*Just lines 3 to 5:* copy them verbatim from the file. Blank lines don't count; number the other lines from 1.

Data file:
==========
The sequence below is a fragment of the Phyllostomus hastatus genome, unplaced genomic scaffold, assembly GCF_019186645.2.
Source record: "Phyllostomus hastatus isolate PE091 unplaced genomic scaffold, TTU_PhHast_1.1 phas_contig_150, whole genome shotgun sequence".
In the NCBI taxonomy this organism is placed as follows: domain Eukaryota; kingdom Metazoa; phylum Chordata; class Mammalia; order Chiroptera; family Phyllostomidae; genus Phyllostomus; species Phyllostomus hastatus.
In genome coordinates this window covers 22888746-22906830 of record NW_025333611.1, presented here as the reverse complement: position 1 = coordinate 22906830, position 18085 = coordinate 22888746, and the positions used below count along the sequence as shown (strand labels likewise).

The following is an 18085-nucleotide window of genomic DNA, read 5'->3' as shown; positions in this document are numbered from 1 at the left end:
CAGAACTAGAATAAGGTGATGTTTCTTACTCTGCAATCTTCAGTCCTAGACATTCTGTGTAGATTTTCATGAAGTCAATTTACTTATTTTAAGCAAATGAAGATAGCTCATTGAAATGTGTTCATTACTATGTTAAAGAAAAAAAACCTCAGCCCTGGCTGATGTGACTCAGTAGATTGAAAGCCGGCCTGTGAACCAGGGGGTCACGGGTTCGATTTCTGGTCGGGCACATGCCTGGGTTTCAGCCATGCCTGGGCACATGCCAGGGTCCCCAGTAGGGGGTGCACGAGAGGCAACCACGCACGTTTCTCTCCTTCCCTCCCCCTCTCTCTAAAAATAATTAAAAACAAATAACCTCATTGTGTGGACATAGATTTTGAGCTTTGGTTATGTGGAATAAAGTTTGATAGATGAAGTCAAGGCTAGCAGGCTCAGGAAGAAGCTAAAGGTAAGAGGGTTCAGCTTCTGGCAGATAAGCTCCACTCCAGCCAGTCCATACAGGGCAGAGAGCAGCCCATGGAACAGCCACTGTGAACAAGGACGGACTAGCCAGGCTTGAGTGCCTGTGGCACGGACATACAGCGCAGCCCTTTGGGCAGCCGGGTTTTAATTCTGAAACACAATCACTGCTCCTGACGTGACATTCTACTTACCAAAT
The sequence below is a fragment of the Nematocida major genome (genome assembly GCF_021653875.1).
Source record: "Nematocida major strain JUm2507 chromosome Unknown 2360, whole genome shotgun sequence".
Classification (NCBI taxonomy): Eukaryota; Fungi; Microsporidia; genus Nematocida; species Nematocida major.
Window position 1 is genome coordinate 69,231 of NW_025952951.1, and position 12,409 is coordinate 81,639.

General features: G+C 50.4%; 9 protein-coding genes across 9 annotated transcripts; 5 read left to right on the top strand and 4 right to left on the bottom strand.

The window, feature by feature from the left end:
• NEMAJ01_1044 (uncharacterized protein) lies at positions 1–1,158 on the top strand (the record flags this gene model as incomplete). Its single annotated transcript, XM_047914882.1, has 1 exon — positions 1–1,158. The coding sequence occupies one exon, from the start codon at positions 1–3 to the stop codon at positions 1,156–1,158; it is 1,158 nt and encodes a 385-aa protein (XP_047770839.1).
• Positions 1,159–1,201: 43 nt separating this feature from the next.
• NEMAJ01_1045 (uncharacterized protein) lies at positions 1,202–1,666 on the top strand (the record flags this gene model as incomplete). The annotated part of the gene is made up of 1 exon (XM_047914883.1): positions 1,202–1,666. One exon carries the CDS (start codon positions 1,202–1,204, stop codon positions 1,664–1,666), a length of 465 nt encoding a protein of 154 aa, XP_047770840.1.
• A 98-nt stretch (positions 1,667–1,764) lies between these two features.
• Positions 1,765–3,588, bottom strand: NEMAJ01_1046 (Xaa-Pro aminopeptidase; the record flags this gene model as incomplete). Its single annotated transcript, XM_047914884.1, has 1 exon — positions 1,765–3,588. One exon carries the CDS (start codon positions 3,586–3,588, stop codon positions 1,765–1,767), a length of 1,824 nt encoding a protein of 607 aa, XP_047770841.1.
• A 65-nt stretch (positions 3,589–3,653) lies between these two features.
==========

In the NCBI taxonomy this organism is placed as follows: domain Eukaryota; kingdom Metazoa; phylum Chordata; class Mammalia; order Chiroptera; family Phyllostomidae; genus Phyllostomus; species Phyllostomus hastatus.
In genome coordinates this window covers 22888746-22906830 of record NW_025333611.1, presented here as the reverse complement: position 1 = coordinate 22906830, position 18085 = coordinate 22888746, and the positions used below count along the sequence as shown (strand labels likewise).

The following is an 18085-nucleotide window of genomic DNA, read 5'->3' as shown; positions in this document are numbered from 1 at the left end: